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QSR Feature
The Sweet Low-Down
New frozen fry products mean sweet potatoes might be the next big thing in quick-service.

Facts first. The white potato French fry is king. The average American consumes 100 pounds of white potatoes every year, and one third of that is in fries, according to John Kimber, project director of Kimber and Company in Raleigh, North Carolina. But the beauty of that statistic is that it provides a beautiful market model for what Kimber knew he wanted to do with sweet potatoes.

Kimber doesn’t aspire to knock the white potato off its pedestal. He aspires to emulate the white potato powerhouse position. But he wants to do it with sweet potatoes.

“We were looking for a model. Would you pick rutabaga or the white potato?” he jokes. “We spent time trying to understand the white potato market. We had our focus on what was clearly a winner.

“The white potato industry transitioned from a commodity seller of bulk potatoes to selling highly specialized varieties of potatoes and potato products. They have done a wonderful job all the way through, including lowering the cost of processing and of getting the products to the market. The sweet potato lagged by a long time.”

Five years ago, Kimber got funding from North Carolina’s Golden Leaf Foundation to pursue improving the economic market for sweet potatoes.

Kimber and the sweet potato industry as a whole have their work cut out for them. The Louisiana Sweet Potato Commission says the average American consumes about 4.2 pounds of sweet potatoes every year. That’s a long way from that 100 pound white potato mark. But it means the market is open for improvement.

And the market is still young. McCain Foodservice’s brand of sweet potato fries have been on the product list for less than five years, says Don Moos, director of food service marketing for potato products at McCain.

“Has it been an easy sell? It’s percolated. As [sweet potato fries] have become more popular in the consumer world, we see it in the culinary world. Chefs start playing off it. So it’s been steady growth,” Moos says.

“There’s a growing awareness that sweet potatoes are not just a holiday vegetable any more; they are a year round vegetable,” Kimber says. “The public is aware of baked sweet potatoes at steak houses. That has provided validation to consumers. It’s a natural evolution to try a fry.”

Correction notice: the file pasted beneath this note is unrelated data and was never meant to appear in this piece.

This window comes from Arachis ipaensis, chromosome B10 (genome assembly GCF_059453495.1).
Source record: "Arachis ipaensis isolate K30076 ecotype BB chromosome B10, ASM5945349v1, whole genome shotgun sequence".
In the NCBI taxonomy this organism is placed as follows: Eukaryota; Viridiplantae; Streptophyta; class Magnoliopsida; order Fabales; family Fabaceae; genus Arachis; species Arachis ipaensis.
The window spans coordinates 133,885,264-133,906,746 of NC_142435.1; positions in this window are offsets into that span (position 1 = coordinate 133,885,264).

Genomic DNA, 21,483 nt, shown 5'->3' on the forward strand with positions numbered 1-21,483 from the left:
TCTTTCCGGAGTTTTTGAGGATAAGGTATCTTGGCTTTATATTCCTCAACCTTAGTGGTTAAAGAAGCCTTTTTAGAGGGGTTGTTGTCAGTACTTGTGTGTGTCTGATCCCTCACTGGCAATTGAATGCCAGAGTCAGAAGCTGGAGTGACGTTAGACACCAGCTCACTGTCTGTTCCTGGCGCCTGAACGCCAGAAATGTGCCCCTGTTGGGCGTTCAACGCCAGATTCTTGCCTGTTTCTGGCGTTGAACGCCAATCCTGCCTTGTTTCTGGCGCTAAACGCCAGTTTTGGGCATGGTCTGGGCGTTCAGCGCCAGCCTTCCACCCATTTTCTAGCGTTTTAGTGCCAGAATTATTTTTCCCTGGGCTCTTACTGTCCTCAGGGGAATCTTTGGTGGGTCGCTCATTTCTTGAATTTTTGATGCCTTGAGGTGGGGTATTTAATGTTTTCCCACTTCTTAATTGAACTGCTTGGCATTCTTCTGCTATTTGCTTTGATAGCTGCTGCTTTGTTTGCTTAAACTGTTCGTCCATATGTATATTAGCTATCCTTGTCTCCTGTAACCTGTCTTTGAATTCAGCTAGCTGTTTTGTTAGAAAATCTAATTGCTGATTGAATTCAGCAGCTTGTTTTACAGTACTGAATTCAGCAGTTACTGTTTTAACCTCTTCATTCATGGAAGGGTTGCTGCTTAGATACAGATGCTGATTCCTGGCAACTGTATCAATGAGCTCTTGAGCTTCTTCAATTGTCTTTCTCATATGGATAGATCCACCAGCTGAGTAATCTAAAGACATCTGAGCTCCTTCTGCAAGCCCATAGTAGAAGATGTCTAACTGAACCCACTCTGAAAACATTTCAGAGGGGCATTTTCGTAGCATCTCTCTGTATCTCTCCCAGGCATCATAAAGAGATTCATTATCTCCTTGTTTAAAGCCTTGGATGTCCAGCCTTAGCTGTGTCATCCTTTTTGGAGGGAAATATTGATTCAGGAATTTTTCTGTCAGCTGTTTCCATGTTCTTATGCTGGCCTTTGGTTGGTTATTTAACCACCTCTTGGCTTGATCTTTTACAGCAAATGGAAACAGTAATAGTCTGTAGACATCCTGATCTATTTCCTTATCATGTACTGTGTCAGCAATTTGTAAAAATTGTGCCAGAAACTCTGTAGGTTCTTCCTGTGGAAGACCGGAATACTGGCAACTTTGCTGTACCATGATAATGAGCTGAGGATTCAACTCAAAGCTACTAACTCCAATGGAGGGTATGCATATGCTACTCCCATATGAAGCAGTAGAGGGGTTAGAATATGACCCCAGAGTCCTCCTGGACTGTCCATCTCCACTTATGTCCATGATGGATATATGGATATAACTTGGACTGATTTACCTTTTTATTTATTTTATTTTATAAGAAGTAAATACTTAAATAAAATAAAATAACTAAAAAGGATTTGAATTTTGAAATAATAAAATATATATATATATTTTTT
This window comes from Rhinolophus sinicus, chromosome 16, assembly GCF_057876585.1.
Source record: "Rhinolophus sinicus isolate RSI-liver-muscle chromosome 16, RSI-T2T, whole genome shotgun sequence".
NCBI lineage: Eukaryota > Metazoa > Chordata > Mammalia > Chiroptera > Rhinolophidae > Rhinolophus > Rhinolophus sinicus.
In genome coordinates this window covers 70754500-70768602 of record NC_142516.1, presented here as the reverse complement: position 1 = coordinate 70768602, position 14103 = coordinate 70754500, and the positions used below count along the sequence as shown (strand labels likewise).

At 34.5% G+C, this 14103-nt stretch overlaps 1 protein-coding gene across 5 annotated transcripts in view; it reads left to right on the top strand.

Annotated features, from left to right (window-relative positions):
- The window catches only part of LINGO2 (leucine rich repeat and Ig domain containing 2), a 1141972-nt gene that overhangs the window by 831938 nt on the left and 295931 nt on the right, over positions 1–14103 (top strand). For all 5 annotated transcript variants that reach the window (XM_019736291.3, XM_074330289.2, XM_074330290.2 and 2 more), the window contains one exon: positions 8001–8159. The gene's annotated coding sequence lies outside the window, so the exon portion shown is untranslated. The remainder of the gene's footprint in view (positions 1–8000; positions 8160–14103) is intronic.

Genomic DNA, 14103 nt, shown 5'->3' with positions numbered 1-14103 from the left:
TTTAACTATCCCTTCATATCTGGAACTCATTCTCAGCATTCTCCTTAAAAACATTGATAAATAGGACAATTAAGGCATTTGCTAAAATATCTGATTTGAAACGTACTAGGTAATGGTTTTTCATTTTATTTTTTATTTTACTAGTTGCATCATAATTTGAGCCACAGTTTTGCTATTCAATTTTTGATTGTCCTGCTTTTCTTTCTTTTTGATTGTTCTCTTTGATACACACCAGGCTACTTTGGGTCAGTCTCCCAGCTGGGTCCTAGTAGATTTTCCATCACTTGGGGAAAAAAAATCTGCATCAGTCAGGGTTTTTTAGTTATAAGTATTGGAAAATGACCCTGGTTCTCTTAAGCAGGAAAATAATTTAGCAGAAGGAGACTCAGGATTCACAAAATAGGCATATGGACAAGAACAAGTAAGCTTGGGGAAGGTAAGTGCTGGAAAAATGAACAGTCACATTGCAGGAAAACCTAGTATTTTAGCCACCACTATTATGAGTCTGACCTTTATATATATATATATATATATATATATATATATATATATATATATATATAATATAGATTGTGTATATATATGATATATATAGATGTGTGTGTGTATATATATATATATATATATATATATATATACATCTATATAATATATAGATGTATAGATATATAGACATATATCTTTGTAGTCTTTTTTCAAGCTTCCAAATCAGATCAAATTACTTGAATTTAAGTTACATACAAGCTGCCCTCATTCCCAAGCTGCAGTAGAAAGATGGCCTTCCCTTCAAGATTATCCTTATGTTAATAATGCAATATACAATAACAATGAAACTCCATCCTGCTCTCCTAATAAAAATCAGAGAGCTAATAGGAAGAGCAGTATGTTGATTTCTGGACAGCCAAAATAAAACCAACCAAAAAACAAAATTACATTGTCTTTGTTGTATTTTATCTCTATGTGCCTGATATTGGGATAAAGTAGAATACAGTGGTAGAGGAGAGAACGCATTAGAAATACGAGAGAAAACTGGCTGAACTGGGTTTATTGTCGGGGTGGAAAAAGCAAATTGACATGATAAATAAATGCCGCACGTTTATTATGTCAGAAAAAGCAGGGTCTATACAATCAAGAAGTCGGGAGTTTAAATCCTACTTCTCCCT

Frozen products on the market include two sizes of frozen fry, a thin fry and a thicker fry. Shelf life, according to McCain, is 12 months. Prep for each is as simple as any white potato fry: Drop the frozen fries straight into the fryer. Ed Darling, kitchen manager at PK’s in Blacksburg, Virginia, says the only adjustment his kitchen had to deal with was adding a separate timer for sweet potato fries since sweet potatoes are done in about half the time it takes white potato fries to cook. As Moos points out, that’s a positive for any quick-serve operator.

The real challenge for operators lies in marketing. Though people are increasingly willing to try sweet potatoes beyond the holidays, many customers remain convinced they are not sweet potato fans. However, taste tests have shown positive results—even among those who previously claimed not to like sweet potatoes.

And recent nutritional news should make marketing sweet potatoes easier. The Center for Science in the Public Interest, for example, ranked the sweet potato at the top of its “Nutrition Scoreboard” list—first place by 100 points—based on fiber, “good” carbs, protein, vitamins A and C, iron, and calcium. Messages such as this only work in the sweet potato’s favor. “The average consumer may not understand the specifics,” Kimber says, “but they know it’s better to have a sweet potato on their plate.”

But how healthy is a sweet potato fry—really?

“It’s a sweet potato before it’s a fry,” says Elizabeth DeRose, executive director at restaurant consulting firm Vucurevich/Simons Advisory Group. From a consumer perspective, she says, the health perception overrides the fried aspect. A consumer might think: “I might be eating fried food, but at least I’m getting my A, C, beta carotene, etc.” Plus, even the frozen fries can be baked.

Offering sweet potatoes can also earn operators credit for being creative. “We love to see the color and the flavor of a sweet potato on the plate,” DeRose says. “There’s a shift back towards comfort food, and sweet potatoes have a role in that movement. It’s a Southern dish, and it’s comfort food.”

If there’s doubt in an operator’s mind about adding sweet potatoes, Kimber likes to remind them that from a foodservice point of view, fries are one of the most profitable items on the menu. Sweet potato fries are slightly more expensive than regular fries because processing is not nearly as efficient as processing for white potatoes. Sweet potatoes travel from their growing fields in the South to processing plants across the country; white potatoes are usually grown and processed in relative proximity. But that extra expense can be rolled into the menu price with little push back from the consumer. “My understanding is that restaurants can get 25 to 30 percent more for an order of sweet potato fries,” Kimber says.

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